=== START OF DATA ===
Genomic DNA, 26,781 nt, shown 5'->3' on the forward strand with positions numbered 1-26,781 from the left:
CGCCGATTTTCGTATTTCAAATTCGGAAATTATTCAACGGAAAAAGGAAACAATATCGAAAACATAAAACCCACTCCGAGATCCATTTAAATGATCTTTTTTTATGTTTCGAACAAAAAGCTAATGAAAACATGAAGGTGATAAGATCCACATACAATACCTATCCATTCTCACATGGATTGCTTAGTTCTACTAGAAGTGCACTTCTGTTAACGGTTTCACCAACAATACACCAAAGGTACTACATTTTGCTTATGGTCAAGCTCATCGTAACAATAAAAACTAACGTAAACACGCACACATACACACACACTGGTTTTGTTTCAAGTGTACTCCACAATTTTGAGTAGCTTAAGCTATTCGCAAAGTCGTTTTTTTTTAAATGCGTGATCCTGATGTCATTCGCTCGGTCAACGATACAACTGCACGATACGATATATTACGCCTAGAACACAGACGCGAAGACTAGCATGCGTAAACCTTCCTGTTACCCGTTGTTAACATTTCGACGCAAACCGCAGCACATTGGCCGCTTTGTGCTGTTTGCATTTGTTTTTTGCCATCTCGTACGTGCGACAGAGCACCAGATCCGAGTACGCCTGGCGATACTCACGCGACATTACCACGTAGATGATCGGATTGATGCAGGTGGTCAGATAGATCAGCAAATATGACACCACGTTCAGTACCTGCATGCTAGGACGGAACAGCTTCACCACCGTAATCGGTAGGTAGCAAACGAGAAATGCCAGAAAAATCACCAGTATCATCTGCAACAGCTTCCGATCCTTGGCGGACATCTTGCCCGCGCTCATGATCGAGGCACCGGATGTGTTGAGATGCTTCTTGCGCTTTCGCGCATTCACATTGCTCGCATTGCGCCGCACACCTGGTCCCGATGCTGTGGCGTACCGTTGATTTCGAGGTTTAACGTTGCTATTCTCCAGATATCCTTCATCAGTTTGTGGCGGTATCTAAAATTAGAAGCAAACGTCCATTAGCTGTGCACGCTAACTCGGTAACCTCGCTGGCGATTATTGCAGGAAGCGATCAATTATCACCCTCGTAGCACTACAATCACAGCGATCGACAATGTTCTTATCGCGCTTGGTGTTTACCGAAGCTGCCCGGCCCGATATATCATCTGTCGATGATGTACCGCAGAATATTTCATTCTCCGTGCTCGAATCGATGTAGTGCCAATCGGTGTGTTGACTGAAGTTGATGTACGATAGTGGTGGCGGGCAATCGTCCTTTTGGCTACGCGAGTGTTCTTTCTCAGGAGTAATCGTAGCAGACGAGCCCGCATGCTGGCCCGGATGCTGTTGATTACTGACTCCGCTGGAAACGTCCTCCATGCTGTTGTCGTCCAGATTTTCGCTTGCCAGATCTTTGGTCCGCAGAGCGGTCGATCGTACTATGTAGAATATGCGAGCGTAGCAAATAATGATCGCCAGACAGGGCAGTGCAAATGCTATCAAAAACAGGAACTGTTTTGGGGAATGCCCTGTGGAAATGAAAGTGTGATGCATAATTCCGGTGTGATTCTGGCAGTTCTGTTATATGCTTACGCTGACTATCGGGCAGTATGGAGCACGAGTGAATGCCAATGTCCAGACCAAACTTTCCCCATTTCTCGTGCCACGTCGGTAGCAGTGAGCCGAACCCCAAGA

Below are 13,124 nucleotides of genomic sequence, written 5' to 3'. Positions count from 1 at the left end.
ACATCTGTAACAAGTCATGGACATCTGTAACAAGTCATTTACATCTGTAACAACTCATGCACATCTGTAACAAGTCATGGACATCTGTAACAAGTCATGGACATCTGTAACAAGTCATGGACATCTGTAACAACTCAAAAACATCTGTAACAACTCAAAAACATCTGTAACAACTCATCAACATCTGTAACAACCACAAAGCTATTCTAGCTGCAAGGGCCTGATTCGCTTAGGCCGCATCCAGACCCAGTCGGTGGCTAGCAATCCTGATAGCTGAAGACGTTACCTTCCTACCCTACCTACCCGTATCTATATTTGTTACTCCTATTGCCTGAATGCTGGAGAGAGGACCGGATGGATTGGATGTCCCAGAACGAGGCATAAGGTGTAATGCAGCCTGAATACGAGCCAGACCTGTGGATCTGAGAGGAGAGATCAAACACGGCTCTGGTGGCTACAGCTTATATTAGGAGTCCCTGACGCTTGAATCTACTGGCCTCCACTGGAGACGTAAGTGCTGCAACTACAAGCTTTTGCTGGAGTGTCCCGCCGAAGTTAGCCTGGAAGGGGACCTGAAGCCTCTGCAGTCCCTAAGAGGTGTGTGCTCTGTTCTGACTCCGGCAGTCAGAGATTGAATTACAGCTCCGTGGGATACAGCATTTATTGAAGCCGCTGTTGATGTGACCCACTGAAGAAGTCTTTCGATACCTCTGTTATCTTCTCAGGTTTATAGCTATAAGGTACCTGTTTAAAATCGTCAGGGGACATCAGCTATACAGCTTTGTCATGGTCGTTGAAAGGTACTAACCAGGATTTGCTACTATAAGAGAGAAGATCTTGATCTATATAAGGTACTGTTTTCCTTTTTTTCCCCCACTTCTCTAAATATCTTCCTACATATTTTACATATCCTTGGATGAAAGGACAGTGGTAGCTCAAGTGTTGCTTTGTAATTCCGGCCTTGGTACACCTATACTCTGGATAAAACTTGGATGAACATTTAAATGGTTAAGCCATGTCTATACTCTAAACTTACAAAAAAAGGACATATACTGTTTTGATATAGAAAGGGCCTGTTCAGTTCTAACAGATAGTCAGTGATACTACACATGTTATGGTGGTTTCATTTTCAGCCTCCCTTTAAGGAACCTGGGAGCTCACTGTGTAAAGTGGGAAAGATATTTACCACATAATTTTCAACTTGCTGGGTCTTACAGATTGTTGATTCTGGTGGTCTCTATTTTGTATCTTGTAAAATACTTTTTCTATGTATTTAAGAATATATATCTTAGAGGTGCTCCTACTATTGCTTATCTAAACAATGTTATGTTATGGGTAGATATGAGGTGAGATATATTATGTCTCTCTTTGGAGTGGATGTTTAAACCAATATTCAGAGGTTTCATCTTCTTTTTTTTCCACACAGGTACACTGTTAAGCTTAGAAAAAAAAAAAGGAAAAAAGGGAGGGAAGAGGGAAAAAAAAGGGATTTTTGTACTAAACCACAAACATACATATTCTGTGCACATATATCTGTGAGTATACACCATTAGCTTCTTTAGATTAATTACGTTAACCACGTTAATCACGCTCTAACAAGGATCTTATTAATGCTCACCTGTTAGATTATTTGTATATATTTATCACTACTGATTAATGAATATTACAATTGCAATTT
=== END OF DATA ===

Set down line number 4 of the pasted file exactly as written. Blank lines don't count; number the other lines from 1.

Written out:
ACATCTGTAACAAGTCATGGACATCTGTAACAAGTCATTTACATCTGTAACAACTCATGCACATCTGTAACAAGTCATGGACATCTGTAACAAGTCATGGACATCTGTAACAAGTCATGGACATCTGTAACAACTCAAAAACATCTGTAACAACTCAAAAACATCTGTAACAACTCATCAACATCTGTAACAACCACAAAGCTATTCTAGCTGCAAGGGCCTGATTCGCTTAGGCCGCATCCAGACCCAGTCGGTGGCTAGCAATCCTGATAGCTGAAGACGTTACCTTCCTACCCTACCTACCCGTATCTATATTTGTTACTCCTATTGCCTGAATGCTGGAGAGAGGACCGGATGGATTGGATGTCCCAGAACGAGGCATAAGGTGTAATGCAGCCTGAATACGAGCCAGACCTGTGGATCTGAGAGGAGAGATCAAACACGGCTCTGGTGGCTACAGCTTATATTAGGAGTCCCTGACGCTTGAATCTACTGGCCTCCACTGGAGACGTAAGTGCTGCAACTACAAGCTTTTGCTGGAGTGTCCCGCCGAAGTTAGCCTGGAAGGGGACCTGAAGCCTCTGCAGTCCCTAAGAGGTGTGTGCTCTGTTCTGACTCCGGCAGTCAGAGATTGAATTACAGCTCCGTGGGATACAGCATTTATTGAAGCCGCTGTTGATGTGACCCACTGAAGAAGTCTTTCGATACCTCTGTTATCTTCTCAGGTTTATAGCTATAAGGTACCTGTTTAAAATCGTCAGGGGACATCAGCTATACAGCTTTGTCATGGTCGTTGAAAGGTACTAACCAGGATTTGCTACTATAAGAGAGAAGATCTTGATCTATATAAGGTACTGTTTTCCTTTTTTTCCCCCACTTCTCTAAATATCTTCCTACATATTTTACATATCCTTGGATGAAAGGACAGTGGTAGCTCAAGTGTTGCTTTGTAATTCCGGCCTTGGTACACCTATACTCTGGATAAAACTTGGATGAACATTTAAATGGTTAAGCCATGTCTATACTCTAAACTTACAAAAAAAGGACATATACTGTTTTGATATAGAAAGGGCCTGTTCAGTTCTAACAGATAGTCAGTGATACTACACATGTTATGGTGGTTTCATTTTCAGCCTCCCTTTAAGGAACCTGGGAGCTCACTGTGTAAAGTGGGAAAGATATTTACCACATAATTTTCAACTTGCTGGGTCTTACAGATTGTTGATTCTGGTGGTCTCTATTTTGTATCTTGTAAAATACTTTTTCTATGTATTTAAGAATATATATCTTAGAGGTGCTCCTACTATTGCTTATCTAAACAATGTTATGTTATGGGTAGATATGAGGTGAGATATATTATGTCTCTCTTTGGAGTGGATGTTTAAACCAATATTCAGAGGTTTCATCTTCTTTTTTTTCCACACAGGTACACTGTTAAGCTTAGAAAAAAAAAAAGGAAAAAAGGGAGGGAAGAGGGAAAAAAAAGGGATTTTTGTACTAAACCACAAACATACATATTCTGTGCACATATATCTGTGAGTATACACCATTAGCTTCTTTAGATTAATTACGTTAACCACGTTAATCACGCTCTAACAAGGATCTTATTAATGCTCACCTGTTAGATTATTTGTATATATTTATCACTACTGATTAATGAATATTACAATTGCAATTT